Water rights on lawmakers’ radar
December 28, 2007
State Rep. Christine Johnson, a Democrat who represents portions of the Snyderville Basin, is concerned about possibly 10 different bills related to immigration that lawmakers are expected to sponsor in the upcoming legislative general session.
"We should be aware of those," Johnson told members of the Summit County Commission in a meeting at Kimball Junction last week. "We need to be cognizant of that."
Johnson said a "small bill" she plans to sponsor would require ballot measures have names that are easier to identify by voters.
"We’re looking at a new way of differentiating issues so we don’t have six items numbered ‘One,’" she said.
According to Summit County Clerk Kent Jones, "it would be helpful and less confusing for the voters."
"It just depends how they phrase the question," Jones said about ballot initiatives and referendums. "[Voters] don’t know whether they are voting for it, or against it, in some cases."
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Wasatch County Councilman Kendell Crittenden agreed.
"You won’t have these groups coming in and wanting to sway [the election] their way depending on how you write the language," Crittenden said.
Other Summit and Wasatch County lawmakers who attended included Rep. Mel Brown, R-Coalville, Sen. Kevin Van Tassell, R-Vernal, Sen. Allen Christensen, R-North Ogden and Gordon Snow, a Republican who represents Wasatch County in the House of Representatives.
Christensen, who represents most of eastern Summit County, said issues related to energy and health care top his list of concerns.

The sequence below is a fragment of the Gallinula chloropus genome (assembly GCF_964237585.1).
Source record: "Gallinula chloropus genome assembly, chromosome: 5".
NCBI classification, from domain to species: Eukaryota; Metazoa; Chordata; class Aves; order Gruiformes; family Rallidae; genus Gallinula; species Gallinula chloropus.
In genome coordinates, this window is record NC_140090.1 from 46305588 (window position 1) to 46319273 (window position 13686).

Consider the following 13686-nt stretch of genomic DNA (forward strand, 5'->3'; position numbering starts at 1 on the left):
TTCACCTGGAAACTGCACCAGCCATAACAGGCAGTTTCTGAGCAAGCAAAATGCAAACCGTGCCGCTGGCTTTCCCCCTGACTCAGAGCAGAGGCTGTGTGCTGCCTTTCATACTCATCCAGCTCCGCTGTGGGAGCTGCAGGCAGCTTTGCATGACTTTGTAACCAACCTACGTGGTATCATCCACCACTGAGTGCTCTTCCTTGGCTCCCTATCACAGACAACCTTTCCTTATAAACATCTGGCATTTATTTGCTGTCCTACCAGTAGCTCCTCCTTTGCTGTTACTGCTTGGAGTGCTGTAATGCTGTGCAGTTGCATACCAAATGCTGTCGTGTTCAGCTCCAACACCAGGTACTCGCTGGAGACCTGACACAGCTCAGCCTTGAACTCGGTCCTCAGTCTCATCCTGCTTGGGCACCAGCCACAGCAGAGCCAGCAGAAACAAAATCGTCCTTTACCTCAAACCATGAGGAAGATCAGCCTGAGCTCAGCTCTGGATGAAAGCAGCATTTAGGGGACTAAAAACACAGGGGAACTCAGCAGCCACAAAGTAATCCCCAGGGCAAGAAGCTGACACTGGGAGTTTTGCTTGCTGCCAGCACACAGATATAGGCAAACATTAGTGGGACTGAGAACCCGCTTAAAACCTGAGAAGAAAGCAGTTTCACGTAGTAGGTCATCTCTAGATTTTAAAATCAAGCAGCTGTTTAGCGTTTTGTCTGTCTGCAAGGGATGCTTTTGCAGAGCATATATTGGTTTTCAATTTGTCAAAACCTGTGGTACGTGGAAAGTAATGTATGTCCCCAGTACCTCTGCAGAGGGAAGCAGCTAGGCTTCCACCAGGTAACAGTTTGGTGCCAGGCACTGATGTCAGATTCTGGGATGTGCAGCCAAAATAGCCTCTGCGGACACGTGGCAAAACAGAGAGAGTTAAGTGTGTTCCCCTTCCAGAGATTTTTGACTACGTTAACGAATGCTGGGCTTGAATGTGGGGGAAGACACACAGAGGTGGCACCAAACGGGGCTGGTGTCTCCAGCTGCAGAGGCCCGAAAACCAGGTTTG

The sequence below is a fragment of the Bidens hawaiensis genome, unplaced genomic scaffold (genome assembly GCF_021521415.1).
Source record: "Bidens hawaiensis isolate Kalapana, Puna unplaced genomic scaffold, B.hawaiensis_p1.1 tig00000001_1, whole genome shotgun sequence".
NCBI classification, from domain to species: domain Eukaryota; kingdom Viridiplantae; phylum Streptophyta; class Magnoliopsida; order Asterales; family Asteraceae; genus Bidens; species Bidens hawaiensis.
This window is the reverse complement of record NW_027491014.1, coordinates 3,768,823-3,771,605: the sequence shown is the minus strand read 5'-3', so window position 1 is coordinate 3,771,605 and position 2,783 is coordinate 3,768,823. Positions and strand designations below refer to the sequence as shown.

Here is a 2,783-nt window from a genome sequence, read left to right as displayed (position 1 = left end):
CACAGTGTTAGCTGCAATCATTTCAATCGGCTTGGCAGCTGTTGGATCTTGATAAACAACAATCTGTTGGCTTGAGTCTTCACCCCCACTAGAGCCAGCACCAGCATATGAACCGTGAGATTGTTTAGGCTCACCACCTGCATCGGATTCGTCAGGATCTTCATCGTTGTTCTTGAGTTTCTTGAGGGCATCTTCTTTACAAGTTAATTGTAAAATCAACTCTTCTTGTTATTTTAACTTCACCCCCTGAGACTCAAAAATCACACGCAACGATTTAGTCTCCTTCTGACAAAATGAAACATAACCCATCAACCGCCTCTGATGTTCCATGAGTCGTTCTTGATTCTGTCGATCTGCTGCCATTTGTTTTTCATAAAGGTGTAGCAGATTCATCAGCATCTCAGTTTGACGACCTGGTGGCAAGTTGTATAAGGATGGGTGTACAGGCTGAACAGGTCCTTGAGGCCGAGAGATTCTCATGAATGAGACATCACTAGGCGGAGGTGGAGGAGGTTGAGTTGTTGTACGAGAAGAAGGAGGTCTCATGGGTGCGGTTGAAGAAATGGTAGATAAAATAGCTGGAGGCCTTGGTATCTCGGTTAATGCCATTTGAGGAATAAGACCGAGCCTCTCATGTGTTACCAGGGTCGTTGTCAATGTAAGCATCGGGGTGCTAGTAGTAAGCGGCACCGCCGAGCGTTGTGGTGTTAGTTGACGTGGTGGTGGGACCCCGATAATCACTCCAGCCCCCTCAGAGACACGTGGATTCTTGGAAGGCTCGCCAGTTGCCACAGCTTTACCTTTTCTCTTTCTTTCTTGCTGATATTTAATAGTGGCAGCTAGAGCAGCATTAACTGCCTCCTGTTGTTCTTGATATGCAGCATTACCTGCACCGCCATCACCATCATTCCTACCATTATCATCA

At the Dec. 20 meeting, members of the Summit County Commission and Wasatch County Council told legislators their priorities for the 2007 general session, which begins Jan. 21 and ends March 5.
Summit County Commissioner Sally Elliott insisted that lawmakers continue to require the owners of second homes in the state to pay property tax based on 100 percent of the value of their home. Primary homeowners in Utah are only taxed for 55 percent of the value of their property.
"That would absolutely kill us if that got changed," Elliott said.
Meanwhile, Brown said he helped sponsor the law last year that could allow an Arizona developer to create a town called Aspen in Wasatch County.
But his change to the state’s incorporation laws has had unintended effects, Brown said, adding that loopholes in the bill must be closed.
Legislation related to water rights in Utah will also be filed at the general session, Brown said.
One possible bill would exempt cities from having to forfeit unused water rights.
Some city officials are unhappy with recent decisions from Utah State Engineer Jerry Olds, the state’s chief water rights enforcer.
"Jerry Olds is interpreting the law and enforcing the law," Brown said about a decision that ruffled some tail feathers when Olds took water from the city of Roosevelt.
Olds can take water when it isn’t used by government officials in accordance with the law, Brown explained.
"Olds says he intends to keep doing it," he added.
Legislation that would exempt municipalities from forfeiting water rights faces "an uphill battle," Brown said, adding that about 83 percent of the water in Utah still belongs to agriculture.
Summit County is entwined in a lawsuit with the private Summit Water Distribution Company, which alleges that government officials violated state antitrust laws in the formation of the county’s Mountain Regional Water Special Service District.
County Commissioner Ken Woolstenhulme asked if one of the lawmakers would file legislation to provide counties "protection from antitrust actions."
Van Tassell said he would be willing sponsor such a bill.